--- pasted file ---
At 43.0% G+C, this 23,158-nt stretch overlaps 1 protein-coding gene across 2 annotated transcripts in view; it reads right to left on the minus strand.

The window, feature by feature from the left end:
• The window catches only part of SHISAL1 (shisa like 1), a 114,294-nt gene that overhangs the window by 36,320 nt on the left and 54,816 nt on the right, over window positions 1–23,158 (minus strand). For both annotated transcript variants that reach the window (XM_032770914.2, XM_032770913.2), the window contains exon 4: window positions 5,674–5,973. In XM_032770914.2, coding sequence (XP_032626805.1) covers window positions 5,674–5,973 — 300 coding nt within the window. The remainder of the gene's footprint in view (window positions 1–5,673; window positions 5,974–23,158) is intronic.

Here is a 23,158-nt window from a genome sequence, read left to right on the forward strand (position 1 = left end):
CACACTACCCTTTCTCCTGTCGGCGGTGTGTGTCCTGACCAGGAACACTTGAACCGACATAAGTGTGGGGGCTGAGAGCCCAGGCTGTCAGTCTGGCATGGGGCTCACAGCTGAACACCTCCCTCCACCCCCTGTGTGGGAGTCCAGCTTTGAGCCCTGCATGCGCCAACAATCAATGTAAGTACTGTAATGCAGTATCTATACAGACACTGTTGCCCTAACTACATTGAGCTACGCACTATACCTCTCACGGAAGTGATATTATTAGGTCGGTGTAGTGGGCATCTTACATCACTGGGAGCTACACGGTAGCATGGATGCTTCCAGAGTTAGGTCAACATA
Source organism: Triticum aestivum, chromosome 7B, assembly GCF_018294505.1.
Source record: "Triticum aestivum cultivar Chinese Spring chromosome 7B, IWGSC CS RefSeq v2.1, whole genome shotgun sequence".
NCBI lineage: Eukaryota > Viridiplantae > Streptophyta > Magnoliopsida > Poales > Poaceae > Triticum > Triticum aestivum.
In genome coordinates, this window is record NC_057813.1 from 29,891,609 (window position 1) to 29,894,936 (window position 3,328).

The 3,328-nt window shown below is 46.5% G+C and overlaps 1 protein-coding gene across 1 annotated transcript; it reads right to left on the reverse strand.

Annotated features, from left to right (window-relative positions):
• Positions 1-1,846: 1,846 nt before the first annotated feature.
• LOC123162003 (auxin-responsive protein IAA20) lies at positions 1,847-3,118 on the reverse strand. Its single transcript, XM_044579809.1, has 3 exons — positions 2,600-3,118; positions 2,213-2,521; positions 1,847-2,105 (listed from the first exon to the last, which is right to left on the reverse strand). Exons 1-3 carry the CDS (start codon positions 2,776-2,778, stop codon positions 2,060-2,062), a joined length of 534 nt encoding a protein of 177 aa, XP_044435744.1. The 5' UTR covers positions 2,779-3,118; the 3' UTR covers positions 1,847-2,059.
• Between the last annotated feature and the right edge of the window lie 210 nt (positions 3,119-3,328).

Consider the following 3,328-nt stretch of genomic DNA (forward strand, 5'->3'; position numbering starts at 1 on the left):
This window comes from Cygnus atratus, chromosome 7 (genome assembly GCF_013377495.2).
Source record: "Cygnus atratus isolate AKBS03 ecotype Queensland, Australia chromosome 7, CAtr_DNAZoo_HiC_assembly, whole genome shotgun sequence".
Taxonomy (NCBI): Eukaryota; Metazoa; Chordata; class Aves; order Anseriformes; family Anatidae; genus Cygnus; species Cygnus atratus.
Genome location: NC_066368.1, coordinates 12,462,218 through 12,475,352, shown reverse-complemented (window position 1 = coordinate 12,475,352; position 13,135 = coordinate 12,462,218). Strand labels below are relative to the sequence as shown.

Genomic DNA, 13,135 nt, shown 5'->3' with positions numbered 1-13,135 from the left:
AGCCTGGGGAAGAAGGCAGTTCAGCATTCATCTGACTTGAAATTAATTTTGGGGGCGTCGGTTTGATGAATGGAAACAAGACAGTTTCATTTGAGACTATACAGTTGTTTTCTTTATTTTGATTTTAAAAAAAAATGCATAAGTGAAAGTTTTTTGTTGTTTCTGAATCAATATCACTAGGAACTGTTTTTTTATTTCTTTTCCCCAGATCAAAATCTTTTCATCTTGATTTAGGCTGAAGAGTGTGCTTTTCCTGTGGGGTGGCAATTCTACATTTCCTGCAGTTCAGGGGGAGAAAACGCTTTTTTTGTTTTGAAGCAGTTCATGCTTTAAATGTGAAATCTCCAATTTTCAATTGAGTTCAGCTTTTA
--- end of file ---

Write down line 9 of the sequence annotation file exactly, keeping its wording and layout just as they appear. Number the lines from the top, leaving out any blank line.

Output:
In genome coordinates, this window is record NC_057813.1 from 29,891,609 (window position 1) to 29,894,936 (window position 3,328).